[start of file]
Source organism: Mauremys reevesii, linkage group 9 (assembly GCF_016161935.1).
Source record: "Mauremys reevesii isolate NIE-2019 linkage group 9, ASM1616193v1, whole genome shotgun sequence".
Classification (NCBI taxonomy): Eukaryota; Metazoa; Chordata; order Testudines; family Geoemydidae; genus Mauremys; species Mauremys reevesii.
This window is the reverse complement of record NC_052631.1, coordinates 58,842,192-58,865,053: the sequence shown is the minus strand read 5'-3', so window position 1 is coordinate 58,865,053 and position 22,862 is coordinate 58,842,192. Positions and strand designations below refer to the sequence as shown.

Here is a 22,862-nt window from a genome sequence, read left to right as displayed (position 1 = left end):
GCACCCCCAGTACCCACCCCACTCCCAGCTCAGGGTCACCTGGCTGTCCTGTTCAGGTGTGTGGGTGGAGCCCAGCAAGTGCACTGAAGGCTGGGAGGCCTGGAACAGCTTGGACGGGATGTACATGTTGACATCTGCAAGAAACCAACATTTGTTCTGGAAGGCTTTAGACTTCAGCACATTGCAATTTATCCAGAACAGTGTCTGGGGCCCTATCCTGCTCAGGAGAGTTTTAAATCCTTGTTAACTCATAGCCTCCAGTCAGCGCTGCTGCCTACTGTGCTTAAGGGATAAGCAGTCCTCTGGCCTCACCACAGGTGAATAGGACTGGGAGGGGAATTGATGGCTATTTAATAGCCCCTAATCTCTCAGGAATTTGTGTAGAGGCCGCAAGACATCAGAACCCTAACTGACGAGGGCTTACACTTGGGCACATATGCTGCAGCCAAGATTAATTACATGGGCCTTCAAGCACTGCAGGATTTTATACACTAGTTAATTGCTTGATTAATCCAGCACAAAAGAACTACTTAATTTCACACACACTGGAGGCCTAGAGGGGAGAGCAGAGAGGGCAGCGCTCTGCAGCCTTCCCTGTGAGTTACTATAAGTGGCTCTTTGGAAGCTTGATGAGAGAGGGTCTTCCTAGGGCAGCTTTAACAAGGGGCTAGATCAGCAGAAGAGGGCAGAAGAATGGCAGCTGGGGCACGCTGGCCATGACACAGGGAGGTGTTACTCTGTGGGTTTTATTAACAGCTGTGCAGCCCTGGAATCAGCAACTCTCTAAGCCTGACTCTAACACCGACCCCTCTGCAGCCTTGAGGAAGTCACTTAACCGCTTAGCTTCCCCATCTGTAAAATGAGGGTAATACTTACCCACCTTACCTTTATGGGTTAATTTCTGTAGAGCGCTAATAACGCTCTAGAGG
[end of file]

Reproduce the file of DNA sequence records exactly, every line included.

Source organism: Mauremys reevesii, linkage group 9 (assembly GCF_016161935.1).
Source record: "Mauremys reevesii isolate NIE-2019 linkage group 9, ASM1616193v1, whole genome shotgun sequence".
Classification (NCBI taxonomy): Eukaryota; Metazoa; Chordata; order Testudines; family Geoemydidae; genus Mauremys; species Mauremys reevesii.
This window is the reverse complement of record NC_052631.1, coordinates 58,842,192-58,865,053: the sequence shown is the minus strand read 5'-3', so window position 1 is coordinate 58,865,053 and position 22,862 is coordinate 58,842,192. Positions and strand designations below refer to the sequence as shown.

Here is a 22,862-nt window from a genome sequence, read left to right as displayed (position 1 = left end):
GCACCCCCAGTACCCACCCCACTCCCAGCTCAGGGTCACCTGGCTGTCCTGTTCAGGTGTGTGGGTGGAGCCCAGCAAGTGCACTGAAGGCTGGGAGGCCTGGAACAGCTTGGACGGGATGTACATGTTGACATCTGCAAGAAACCAACATTTGTTCTGGAAGGCTTTAGACTTCAGCACATTGCAATTTATCCAGAACAGTGTCTGGGGCCCTATCCTGCTCAGGAGAGTTTTAAATCCTTGTTAACTCATAGCCTCCAGTCAGCGCTGCTGCCTACTGTGCTTAAGGGATAAGCAGTCCTCTGGCCTCACCACAGGTGAATAGGACTGGGAGGGGAATTGATGGCTATTTAATAGCCCCTAATCTCTCAGGAATTTGTGTAGAGGCCGCAAGACATCAGAACCCTAACTGACGAGGGCTTACACTTGGGCACATATGCTGCAGCCAAGATTAATTACATGGGCCTTCAAGCACTGCAGGATTTTATACACTAGTTAATTGCTTGATTAATCCAGCACAAAAGAACTACTTAATTTCACACACACTGGAGGCCTAGAGGGGAGAGCAGAGAGGGCAGCGCTCTGCAGCCTTCCCTGTGAGTTACTATAAGTGGCTCTTTGGAAGCTTGATGAGAGAGGGTCTTCCTAGGGCAGCTTTAACAAGGGGCTAGATCAGCAGAAGAGGGCAGAAGAATGGCAGCTGGGGCACGCTGGCCATGACACAGGGAGGTGTTACTCTGTGGGTTTTATTAACAGCTGTGCAGCCCTGGAATCAGCAACTCTCTAAGCCTGACTCTAACACCGACCCCTCTGCAGCCTTGAGGAAGTCACTTAACCGCTTAGCTTCCCCATCTGTAAAATGAGGGTAATACTTACCCACCTTACCTTTATGGGTTAATTTCTGTAGAGCGCTAATAACGCTCTAGAGG